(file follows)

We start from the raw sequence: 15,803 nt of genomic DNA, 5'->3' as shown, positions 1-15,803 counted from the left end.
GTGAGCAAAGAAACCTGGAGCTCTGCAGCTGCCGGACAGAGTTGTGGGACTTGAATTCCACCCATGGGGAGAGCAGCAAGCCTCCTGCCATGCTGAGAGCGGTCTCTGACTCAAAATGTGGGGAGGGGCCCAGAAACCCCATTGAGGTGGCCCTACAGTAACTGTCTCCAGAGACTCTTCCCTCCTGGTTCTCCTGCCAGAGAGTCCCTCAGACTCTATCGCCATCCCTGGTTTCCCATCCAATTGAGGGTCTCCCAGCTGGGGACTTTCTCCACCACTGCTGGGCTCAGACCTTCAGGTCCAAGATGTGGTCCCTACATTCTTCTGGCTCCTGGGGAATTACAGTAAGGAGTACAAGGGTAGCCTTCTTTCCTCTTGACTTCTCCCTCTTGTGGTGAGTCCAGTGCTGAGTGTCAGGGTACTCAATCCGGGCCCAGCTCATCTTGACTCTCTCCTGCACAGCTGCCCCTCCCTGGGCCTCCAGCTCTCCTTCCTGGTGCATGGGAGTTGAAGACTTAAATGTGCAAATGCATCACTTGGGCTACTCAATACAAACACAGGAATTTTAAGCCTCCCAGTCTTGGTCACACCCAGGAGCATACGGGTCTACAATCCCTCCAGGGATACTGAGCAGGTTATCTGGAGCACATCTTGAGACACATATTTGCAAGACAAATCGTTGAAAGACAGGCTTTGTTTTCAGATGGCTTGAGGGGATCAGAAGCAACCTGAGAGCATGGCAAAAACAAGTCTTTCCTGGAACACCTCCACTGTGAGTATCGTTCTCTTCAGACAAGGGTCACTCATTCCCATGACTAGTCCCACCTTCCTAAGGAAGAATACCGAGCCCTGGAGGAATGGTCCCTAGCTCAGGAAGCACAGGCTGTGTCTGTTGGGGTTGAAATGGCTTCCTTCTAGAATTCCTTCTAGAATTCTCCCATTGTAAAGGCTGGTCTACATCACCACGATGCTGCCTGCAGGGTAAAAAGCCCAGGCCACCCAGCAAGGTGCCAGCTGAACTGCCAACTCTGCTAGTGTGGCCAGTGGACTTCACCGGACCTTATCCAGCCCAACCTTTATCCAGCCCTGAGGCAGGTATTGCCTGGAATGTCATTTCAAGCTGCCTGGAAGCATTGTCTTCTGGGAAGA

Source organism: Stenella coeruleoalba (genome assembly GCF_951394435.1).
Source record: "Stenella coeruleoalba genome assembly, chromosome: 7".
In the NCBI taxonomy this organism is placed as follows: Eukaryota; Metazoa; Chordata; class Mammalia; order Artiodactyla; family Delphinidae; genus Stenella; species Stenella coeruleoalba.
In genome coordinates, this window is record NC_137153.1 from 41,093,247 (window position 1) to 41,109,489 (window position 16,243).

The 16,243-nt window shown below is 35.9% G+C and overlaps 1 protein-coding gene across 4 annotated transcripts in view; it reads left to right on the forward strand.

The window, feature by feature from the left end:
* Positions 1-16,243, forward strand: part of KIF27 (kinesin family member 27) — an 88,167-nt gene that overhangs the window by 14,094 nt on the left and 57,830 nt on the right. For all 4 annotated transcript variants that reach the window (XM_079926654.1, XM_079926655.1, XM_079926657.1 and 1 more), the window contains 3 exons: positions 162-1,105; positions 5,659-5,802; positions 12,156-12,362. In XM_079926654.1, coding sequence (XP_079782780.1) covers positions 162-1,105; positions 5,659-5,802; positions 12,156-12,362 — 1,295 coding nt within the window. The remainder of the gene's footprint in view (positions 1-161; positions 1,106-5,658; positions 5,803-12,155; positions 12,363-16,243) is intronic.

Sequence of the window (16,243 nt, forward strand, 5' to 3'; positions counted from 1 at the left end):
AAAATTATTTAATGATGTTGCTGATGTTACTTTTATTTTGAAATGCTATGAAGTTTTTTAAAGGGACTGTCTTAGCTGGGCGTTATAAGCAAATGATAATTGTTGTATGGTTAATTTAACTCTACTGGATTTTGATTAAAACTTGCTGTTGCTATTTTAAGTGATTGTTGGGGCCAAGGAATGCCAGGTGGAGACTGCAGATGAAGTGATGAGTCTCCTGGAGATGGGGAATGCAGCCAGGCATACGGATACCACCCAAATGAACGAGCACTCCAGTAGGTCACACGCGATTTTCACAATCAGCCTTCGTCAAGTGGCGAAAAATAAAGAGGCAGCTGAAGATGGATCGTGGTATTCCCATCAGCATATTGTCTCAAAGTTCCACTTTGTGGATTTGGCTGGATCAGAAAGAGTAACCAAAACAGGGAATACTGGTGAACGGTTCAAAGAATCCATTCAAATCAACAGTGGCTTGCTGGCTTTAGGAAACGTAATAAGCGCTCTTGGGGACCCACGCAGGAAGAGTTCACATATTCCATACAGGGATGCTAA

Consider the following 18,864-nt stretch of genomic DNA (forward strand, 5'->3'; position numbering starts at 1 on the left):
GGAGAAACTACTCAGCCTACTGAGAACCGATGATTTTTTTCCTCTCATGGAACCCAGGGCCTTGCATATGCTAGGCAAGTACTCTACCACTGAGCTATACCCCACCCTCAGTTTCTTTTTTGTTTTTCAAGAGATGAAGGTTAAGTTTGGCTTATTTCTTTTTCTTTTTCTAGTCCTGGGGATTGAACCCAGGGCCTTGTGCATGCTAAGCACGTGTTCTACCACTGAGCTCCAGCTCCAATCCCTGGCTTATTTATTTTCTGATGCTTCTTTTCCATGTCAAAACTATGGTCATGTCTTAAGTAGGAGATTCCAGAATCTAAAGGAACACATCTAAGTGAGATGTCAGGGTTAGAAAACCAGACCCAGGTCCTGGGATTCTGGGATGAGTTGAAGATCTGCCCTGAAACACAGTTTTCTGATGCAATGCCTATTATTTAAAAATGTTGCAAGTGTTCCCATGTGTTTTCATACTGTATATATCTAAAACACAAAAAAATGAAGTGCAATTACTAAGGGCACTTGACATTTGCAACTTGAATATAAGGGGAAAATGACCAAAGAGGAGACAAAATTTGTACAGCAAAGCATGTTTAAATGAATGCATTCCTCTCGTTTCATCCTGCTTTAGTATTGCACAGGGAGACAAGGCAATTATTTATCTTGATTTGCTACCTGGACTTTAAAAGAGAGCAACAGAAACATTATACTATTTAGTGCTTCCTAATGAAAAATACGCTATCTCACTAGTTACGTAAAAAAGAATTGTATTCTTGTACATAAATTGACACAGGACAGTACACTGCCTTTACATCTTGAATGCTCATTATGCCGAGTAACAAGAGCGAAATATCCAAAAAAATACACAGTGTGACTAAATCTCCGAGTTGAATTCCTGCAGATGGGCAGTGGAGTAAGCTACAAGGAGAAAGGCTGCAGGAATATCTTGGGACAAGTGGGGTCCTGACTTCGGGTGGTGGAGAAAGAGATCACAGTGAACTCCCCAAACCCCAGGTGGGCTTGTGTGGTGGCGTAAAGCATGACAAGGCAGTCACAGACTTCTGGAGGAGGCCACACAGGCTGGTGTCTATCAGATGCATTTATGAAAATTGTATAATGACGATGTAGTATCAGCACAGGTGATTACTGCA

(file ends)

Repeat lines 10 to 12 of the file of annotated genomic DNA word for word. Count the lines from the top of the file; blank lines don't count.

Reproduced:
Sequence of the window (16,243 nt, forward strand, 5' to 3'; positions counted from 1 at the left end):
AAAATTATTTAATGATGTTGCTGATGTTACTTTTATTTTGAAATGCTATGAAGTTTTTTAAAGGGACTGTCTTAGCTGGGCGTTATAAGCAAATGATAATTGTTGTATGGTTAATTTAACTCTACTGGATTTTGATTAAAACTTGCTGTTGCTATTTTAAGTGATTGTTGGGGCCAAGGAATGCCAGGTGGAGACTGCAGATGAAGTGATGAGTCTCCTGGAGATGGGGAATGCAGCCAGGCATACGGATACCACCCAAATGAACGAGCACTCCAGTAGGTCACACGCGATTTTCACAATCAGCCTTCGTCAAGTGGCGAAAAATAAAGAGGCAGCTGAAGATGGATCGTGGTATTCCCATCAGCATATTGTCTCAAAGTTCCACTTTGTGGATTTGGCTGGATCAGAAAGAGTAACCAAAACAGGGAATACTGGTGAACGGTTCAAAGAATCCATTCAAATCAACAGTGGCTTGCTGGCTTTAGGAAACGTAATAAGCGCTCTTGGGGACCCACGCAGGAAGAGTTCACATATTCCATACAGGGATGCTAA

Consider the following 18,864-nt stretch of genomic DNA (forward strand, 5'->3'; position numbering starts at 1 on the left):